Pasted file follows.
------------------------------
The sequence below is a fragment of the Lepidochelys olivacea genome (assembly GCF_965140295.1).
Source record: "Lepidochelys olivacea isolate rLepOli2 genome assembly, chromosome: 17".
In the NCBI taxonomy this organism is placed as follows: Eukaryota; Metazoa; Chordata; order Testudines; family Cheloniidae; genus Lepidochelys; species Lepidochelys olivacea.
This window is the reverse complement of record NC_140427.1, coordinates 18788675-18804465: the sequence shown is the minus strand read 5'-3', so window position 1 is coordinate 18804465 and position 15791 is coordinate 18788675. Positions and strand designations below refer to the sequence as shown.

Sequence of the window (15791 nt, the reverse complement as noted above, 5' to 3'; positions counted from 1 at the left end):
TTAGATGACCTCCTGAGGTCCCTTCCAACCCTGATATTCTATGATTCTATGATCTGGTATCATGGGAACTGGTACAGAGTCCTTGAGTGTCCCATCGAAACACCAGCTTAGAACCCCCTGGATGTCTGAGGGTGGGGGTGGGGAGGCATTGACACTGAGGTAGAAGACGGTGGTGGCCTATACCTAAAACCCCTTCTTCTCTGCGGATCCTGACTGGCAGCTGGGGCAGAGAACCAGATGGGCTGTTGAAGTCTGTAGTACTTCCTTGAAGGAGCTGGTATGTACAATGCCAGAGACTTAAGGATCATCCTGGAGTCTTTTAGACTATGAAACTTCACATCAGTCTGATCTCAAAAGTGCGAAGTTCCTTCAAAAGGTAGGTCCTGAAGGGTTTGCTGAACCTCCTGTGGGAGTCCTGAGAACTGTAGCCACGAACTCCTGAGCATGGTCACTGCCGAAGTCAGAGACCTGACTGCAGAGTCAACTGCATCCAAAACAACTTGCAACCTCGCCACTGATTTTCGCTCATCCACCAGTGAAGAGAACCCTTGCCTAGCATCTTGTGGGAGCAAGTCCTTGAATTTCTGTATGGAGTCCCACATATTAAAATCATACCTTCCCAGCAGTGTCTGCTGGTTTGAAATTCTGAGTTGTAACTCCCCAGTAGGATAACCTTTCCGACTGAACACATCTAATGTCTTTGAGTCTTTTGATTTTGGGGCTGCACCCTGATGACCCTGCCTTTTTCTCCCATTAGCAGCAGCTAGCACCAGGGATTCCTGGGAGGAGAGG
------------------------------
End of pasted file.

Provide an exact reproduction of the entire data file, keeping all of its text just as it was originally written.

The sequence below is a fragment of the Lepidochelys olivacea genome (assembly GCF_965140295.1).
Source record: "Lepidochelys olivacea isolate rLepOli2 genome assembly, chromosome: 17".
In the NCBI taxonomy this organism is placed as follows: Eukaryota; Metazoa; Chordata; order Testudines; family Cheloniidae; genus Lepidochelys; species Lepidochelys olivacea.
This window is the reverse complement of record NC_140427.1, coordinates 18788675-18804465: the sequence shown is the minus strand read 5'-3', so window position 1 is coordinate 18804465 and position 15791 is coordinate 18788675. Positions and strand designations below refer to the sequence as shown.

Sequence of the window (15791 nt, the reverse complement as noted above, 5' to 3'; positions counted from 1 at the left end):
TTAGATGACCTCCTGAGGTCCCTTCCAACCCTGATATTCTATGATTCTATGATCTGGTATCATGGGAACTGGTACAGAGTCCTTGAGTGTCCCATCGAAACACCAGCTTAGAACCCCCTGGATGTCTGAGGGTGGGGGTGGGGAGGCATTGACACTGAGGTAGAAGACGGTGGTGGCCTATACCTAAAACCCCTTCTTCTCTGCGGATCCTGACTGGCAGCTGGGGCAGAGAACCAGATGGGCTGTTGAAGTCTGTAGTACTTCCTTGAAGGAGCTGGTATGTACAATGCCAGAGACTTAAGGATCATCCTGGAGTCTTTTAGACTATGAAACTTCACATCAGTCTGATCTCAAAAGTGCGAAGTTCCTTCAAAAGGTAGGTCCTGAAGGGTTTGCTGAACCTCCTGTGGGAGTCCTGAGAACTGTAGCCACGAACTCCTGAGCATGGTCACTGCCGAAGTCAGAGACCTGACTGCAGAGTCAACTGCATCCAAAACAACTTGCAACCTCGCCACTGATTTTCGCTCATCCACCAGTGAAGAGAACCCTTGCCTAGCATCTTGTGGGAGCAAGTCCTTGAATTTCTGTATGGAGTCCCACATATTAAAATCATACCTTCCCAGCAGTGTCTGCTGGTTTGAAATTCTGAGTTGTAACTCCCCAGTAGGATAACCTTTCCGACTGAACACATCTAATGTCTTTGAGTCTTTTGATTTTGGGGCTGCACCCTGATGACCCTGCCTTTTTCTCCCATTAGCAGCAGCTAGCACCAGGGATTCCTGGGAGGAGAGG